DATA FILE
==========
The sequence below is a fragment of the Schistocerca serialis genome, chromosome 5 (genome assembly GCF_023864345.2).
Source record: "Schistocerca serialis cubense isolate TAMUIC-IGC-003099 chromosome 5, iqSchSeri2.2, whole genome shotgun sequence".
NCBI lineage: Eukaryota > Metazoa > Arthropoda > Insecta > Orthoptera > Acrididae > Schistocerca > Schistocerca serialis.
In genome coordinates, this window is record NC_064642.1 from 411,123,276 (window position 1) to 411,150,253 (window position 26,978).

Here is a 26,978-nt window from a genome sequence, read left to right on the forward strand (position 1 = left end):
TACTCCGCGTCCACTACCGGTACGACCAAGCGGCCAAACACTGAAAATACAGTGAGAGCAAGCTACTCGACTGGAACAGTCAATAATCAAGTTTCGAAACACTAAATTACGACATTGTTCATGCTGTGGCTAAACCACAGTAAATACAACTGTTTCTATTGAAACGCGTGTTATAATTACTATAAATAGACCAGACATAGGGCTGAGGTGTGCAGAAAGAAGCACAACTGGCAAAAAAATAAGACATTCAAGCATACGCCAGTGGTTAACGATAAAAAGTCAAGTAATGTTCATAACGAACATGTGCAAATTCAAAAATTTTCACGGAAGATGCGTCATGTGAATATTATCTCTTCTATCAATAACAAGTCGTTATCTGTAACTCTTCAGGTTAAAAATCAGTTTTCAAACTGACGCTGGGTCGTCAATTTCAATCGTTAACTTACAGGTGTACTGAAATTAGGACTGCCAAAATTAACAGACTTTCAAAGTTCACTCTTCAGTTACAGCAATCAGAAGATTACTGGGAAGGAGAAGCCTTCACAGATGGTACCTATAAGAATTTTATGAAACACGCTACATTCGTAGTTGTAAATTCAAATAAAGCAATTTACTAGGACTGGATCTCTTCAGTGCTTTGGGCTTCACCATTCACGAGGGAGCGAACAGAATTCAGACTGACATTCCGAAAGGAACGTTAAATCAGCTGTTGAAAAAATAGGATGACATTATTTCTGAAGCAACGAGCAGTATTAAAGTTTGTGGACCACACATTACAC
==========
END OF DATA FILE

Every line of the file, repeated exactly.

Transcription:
The sequence below is a fragment of the Schistocerca serialis genome, chromosome 5 (genome assembly GCF_023864345.2).
Source record: "Schistocerca serialis cubense isolate TAMUIC-IGC-003099 chromosome 5, iqSchSeri2.2, whole genome shotgun sequence".
NCBI lineage: Eukaryota > Metazoa > Arthropoda > Insecta > Orthoptera > Acrididae > Schistocerca > Schistocerca serialis.
In genome coordinates, this window is record NC_064642.1 from 411,123,276 (window position 1) to 411,150,253 (window position 26,978).

Here is a 26,978-nt window from a genome sequence, read left to right on the forward strand (position 1 = left end):
TACTCCGCGTCCACTACCGGTACGACCAAGCGGCCAAACACTGAAAATACAGTGAGAGCAAGCTACTCGACTGGAACAGTCAATAATCAAGTTTCGAAACACTAAATTACGACATTGTTCATGCTGTGGCTAAACCACAGTAAATACAACTGTTTCTATTGAAACGCGTGTTATAATTACTATAAATAGACCAGACATAGGGCTGAGGTGTGCAGAAAGAAGCACAACTGGCAAAAAAATAAGACATTCAAGCATACGCCAGTGGTTAACGATAAAAAGTCAAGTAATGTTCATAACGAACATGTGCAAATTCAAAAATTTTCACGGAAGATGCGTCATGTGAATATTATCTCTTCTATCAATAACAAGTCGTTATCTGTAACTCTTCAGGTTAAAAATCAGTTTTCAAACTGACGCTGGGTCGTCAATTTCAATCGTTAACTTACAGGTGTACTGAAATTAGGACTGCCAAAATTAACAGACTTTCAAAGTTCACTCTTCAGTTACAGCAATCAGAAGATTACTGGGAAGGAGAAGCCTTCACAGATGGTACCTATAAGAATTTTATGAAACACGCTACATTCGTAGTTGTAAATTCAAATAAAGCAATTTACTAGGACTGGATCTCTTCAGTGCTTTGGGCTTCACCATTCACGAGGGAGCGAACAGAATTCAGACTGACATTCCGAAAGGAACGTTAAATCAGCTGTTGAAAAAATAGGATGACATTATTTCTGAAGCAACGAGCAGTATTAAAGTTTGTGGACCACACATTACAC